In early September, the first-year Harvard Medical School students in a biochemistry class expected to learn about protein degradation. Instead, they came out of lecture ready to push for more comprehensive conflict of interest policies.
Addressing a weekly clinic for ‘The Molecular and Cellular Basis of Medicine,’ a required introductory course for first-year medical and dental students, Medical School professor Paul G. G. Richardson was accompanied by a patient diagnosed with myeloma, a potentially deadly blood cancer.
The patient was being successfully treated with a bortezomib-based therapy, a drug marketed as Velcade by the Cambridge-based Millennium Pharmaceuticals. Students said that during the clinic discussion, Richardson suggested bortezomib can now be used as a first-line treatment—meaning that physicians can prescribe use of the drug at diagnosis, rather than only as a second or third-line therapy when the disease has recurred.
Intrigued by his presentation, several students later looked up some of his peer-reviewed articles and found that Richardson was on Millennium’s advisory board—a potential conflict of interest that was not disclosed during the session with Richardson and his patient.
Richardson, a physician and clinical researcher at the Harvard-affiliated Dana-Farber Cancer Institute, did not violate any existing policies. In an interview, he said that he did not disclose his ties to Millennium because he wanted to keep the discussion centered on the patient and because it would have been insensitive to bring up the tie with Millennium in front of him.
It turns out that this incident was the catalyst for a long-discussed change in the medical school’s conflict of interest policy.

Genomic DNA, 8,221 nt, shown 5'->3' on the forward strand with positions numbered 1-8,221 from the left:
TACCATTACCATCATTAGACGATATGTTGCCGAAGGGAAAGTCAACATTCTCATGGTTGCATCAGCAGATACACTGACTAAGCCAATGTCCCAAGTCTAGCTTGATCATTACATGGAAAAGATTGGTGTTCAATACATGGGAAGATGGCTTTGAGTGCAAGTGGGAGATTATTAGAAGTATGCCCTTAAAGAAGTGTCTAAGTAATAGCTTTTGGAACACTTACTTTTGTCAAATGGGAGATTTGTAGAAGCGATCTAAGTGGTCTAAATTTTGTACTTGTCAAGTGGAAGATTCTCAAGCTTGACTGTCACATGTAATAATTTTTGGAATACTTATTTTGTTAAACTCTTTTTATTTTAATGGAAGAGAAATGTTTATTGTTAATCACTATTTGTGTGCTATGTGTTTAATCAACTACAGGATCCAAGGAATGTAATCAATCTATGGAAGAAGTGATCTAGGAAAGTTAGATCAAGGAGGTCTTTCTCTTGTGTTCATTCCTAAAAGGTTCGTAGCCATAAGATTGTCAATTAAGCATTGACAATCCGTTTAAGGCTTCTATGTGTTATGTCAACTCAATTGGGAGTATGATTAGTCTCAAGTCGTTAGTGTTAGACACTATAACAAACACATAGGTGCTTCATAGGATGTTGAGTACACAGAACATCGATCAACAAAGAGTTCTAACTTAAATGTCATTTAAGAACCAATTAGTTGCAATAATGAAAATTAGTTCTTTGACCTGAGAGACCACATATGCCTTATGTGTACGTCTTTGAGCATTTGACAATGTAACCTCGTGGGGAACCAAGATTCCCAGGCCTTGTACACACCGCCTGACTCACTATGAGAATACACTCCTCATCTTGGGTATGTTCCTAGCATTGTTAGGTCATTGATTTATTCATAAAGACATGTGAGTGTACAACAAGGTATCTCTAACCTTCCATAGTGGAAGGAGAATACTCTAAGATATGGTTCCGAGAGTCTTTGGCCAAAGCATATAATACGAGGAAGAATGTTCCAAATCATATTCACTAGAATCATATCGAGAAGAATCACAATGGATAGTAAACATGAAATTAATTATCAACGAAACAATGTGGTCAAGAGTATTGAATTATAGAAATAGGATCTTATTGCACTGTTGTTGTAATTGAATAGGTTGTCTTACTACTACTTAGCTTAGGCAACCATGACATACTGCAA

‘I think that the student-administration cooperation on the [conflict of interest] issue to this point hasn’t been wonderful,’ said [first year medical student Daivd C] Tian, who is also a member of the Harvard Chapter of the American Medical Student Association.
Shamsher S. Samra, a first-year medical student, said that students had been prodding the administration to revamp the Medical School’s conflict of interest policies for roughly six years to little effect.
But after the latest incident,
In response to the student concerns, the school’s curriculum committee revised the school’s student handbook last month to include a section of new policies mandating that faculty and students disclose all financial ties to pharmaceutical companies when discussing drugs developed by those companies.
If Richardson were to give the same presentation on bortezomib today, he would be required to disclose his relationship with Millennium, though he said he would likely do this either on the syllabus or on the course Web site.
Well, it only took six years, but I supposed Harvard Medical School should get at least polite applause for finally getting around to writing a conflict of interest policy covering the education of medical students.
Note Professor Richardson’s response to his failure to disclose his relationship to Millenium, that doing so would be insensitive. Medical academics often seem so uncomfortable talking about their financial relationships. And one aspect of the anechoic effect is that it has become impolite, if not politically incorrect, to discuss such relationships. But if talking about such relationships is uncomfortable, then the relationships themselves should inspire discomfort among those who cultivate them.